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Happy Chandler picks baseball over Senate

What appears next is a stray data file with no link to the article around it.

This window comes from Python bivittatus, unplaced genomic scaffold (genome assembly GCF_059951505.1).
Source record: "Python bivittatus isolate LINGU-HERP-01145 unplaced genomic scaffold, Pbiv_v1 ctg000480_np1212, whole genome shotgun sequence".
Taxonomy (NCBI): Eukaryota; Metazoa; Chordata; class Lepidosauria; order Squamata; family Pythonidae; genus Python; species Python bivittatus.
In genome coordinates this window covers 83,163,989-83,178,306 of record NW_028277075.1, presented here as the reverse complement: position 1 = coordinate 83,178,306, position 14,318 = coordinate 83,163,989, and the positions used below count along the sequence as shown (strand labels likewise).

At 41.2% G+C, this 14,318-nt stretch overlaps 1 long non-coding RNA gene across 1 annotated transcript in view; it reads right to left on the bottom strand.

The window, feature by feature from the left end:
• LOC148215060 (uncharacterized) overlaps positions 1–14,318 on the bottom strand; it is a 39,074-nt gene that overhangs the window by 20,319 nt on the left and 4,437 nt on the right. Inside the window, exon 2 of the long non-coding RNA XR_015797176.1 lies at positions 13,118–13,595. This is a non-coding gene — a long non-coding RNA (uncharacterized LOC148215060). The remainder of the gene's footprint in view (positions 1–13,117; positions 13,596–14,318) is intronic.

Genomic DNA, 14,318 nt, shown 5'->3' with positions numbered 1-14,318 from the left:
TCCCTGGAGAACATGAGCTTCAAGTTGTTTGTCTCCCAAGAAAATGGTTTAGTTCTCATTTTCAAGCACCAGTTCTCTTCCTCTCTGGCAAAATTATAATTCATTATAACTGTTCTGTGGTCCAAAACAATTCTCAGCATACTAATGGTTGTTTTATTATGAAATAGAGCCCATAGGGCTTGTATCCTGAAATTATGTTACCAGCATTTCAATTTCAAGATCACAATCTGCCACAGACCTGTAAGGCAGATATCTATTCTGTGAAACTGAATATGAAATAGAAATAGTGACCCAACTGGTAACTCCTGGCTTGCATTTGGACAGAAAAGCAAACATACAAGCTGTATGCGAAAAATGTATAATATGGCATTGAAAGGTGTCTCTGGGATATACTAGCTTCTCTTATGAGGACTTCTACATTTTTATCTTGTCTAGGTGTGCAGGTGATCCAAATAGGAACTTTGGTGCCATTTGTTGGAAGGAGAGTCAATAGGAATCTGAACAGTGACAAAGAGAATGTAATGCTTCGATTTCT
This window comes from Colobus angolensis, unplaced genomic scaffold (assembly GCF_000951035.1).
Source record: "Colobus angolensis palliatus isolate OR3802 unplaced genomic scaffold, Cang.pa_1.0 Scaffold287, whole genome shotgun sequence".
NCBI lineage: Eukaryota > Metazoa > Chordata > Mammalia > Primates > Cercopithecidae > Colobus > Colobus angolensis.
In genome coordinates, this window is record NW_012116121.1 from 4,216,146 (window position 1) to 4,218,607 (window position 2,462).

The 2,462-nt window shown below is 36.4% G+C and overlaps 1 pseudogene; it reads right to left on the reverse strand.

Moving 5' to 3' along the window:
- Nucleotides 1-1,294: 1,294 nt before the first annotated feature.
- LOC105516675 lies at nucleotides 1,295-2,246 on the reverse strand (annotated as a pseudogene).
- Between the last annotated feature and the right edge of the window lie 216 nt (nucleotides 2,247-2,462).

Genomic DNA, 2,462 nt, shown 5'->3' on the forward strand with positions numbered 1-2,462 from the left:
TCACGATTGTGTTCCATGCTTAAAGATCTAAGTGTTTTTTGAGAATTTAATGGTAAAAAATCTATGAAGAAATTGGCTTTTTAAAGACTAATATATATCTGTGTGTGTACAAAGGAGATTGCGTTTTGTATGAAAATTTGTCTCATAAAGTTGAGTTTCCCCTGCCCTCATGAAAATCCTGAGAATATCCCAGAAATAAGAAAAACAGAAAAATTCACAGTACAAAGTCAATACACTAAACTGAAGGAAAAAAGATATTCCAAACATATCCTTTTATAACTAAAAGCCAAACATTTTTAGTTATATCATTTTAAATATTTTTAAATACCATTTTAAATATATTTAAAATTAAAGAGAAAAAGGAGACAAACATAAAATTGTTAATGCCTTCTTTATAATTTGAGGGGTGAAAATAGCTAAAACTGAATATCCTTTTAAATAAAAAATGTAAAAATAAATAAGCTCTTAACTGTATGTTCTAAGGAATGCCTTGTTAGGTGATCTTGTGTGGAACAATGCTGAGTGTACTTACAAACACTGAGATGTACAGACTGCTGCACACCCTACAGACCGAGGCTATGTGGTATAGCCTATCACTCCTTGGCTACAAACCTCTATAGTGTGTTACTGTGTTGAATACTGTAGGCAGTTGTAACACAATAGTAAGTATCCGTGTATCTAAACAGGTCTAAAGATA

SIXTY-NINE YEARS AGO — On October 29, 1945, former Kentucky Governor and U.S. Senator A.B. “Happy” Chandler, shown here presenting Boston Red Sox slugger Ted Williams with the American League’s most valuable player award, resigned his seat in the U.S. Senate to devote his full attention to his job as Major League Baseball Commissioner. While Chandler continues to be recognized for his role in helping Jackie Robinson and other African-American stars of the era to break baseball’s color line, he was unpopular with many of the game’s elite. According to author William H. Marshall Jr., Chandler remained in the Senate for several months after his selection as baseball commissioner because he wanted to vote on the Charter of the United Nations. Marshall writes in “Happy Chandler and Baseball’s Pivotal Era” that many team owners loathed Chandler, believing that his Southern drawl and frequent singing of “My Old Kentucky Home”were too undignified for a man holding such a high position. Chandler also infuriated owners by moving the Major League Baseball offices from Chicago to Cincinnati. (AP photo)


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